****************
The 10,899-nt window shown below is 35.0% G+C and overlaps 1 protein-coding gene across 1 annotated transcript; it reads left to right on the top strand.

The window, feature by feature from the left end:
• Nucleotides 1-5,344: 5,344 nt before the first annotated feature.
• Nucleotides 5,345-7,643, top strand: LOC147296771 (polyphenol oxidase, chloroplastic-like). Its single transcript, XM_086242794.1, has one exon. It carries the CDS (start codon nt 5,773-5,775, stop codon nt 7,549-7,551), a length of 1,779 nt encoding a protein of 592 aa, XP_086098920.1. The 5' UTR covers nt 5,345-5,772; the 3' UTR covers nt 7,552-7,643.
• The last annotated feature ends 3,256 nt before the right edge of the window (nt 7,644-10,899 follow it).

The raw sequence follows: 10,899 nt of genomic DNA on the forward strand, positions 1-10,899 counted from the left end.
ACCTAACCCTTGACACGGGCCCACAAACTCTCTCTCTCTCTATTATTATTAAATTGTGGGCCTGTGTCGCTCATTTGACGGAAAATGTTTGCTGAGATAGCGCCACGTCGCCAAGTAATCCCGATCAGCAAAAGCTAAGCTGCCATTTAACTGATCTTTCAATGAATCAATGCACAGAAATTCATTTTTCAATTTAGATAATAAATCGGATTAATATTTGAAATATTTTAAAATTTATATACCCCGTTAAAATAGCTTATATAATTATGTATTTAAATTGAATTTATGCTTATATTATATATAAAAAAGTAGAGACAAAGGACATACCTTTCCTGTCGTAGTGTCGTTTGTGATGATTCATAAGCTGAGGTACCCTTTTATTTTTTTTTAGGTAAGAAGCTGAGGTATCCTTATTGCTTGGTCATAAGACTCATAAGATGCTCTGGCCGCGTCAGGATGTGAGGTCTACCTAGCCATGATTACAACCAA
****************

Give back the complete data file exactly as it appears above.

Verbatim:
The 10,899-nt window shown below is 35.0% G+C and overlaps 1 protein-coding gene across 1 annotated transcript; it reads left to right on the top strand.

The window, feature by feature from the left end:
• Nucleotides 1-5,344: 5,344 nt before the first annotated feature.
• Nucleotides 5,345-7,643, top strand: LOC147296771 (polyphenol oxidase, chloroplastic-like). Its single transcript, XM_086242794.1, has one exon. It carries the CDS (start codon nt 5,773-5,775, stop codon nt 7,549-7,551), a length of 1,779 nt encoding a protein of 592 aa, XP_086098920.1. The 5' UTR covers nt 5,345-5,772; the 3' UTR covers nt 7,552-7,643.
• The last annotated feature ends 3,256 nt before the right edge of the window (nt 7,644-10,899 follow it).

The raw sequence follows: 10,899 nt of genomic DNA on the forward strand, positions 1-10,899 counted from the left end.
ACCTAACCCTTGACACGGGCCCACAAACTCTCTCTCTCTCTATTATTATTAAATTGTGGGCCTGTGTCGCTCATTTGACGGAAAATGTTTGCTGAGATAGCGCCACGTCGCCAAGTAATCCCGATCAGCAAAAGCTAAGCTGCCATTTAACTGATCTTTCAATGAATCAATGCACAGAAATTCATTTTTCAATTTAGATAATAAATCGGATTAATATTTGAAATATTTTAAAATTTATATACCCCGTTAAAATAGCTTATATAATTATGTATTTAAATTGAATTTATGCTTATATTATATATAAAAAAGTAGAGACAAAGGACATACCTTTCCTGTCGTAGTGTCGTTTGTGATGATTCATAAGCTGAGGTACCCTTTTATTTTTTTTTAGGTAAGAAGCTGAGGTATCCTTATTGCTTGGTCATAAGACTCATAAGATGCTCTGGCCGCGTCAGGATGTGAGGTCTACCTAGCCATGATTACAACCAA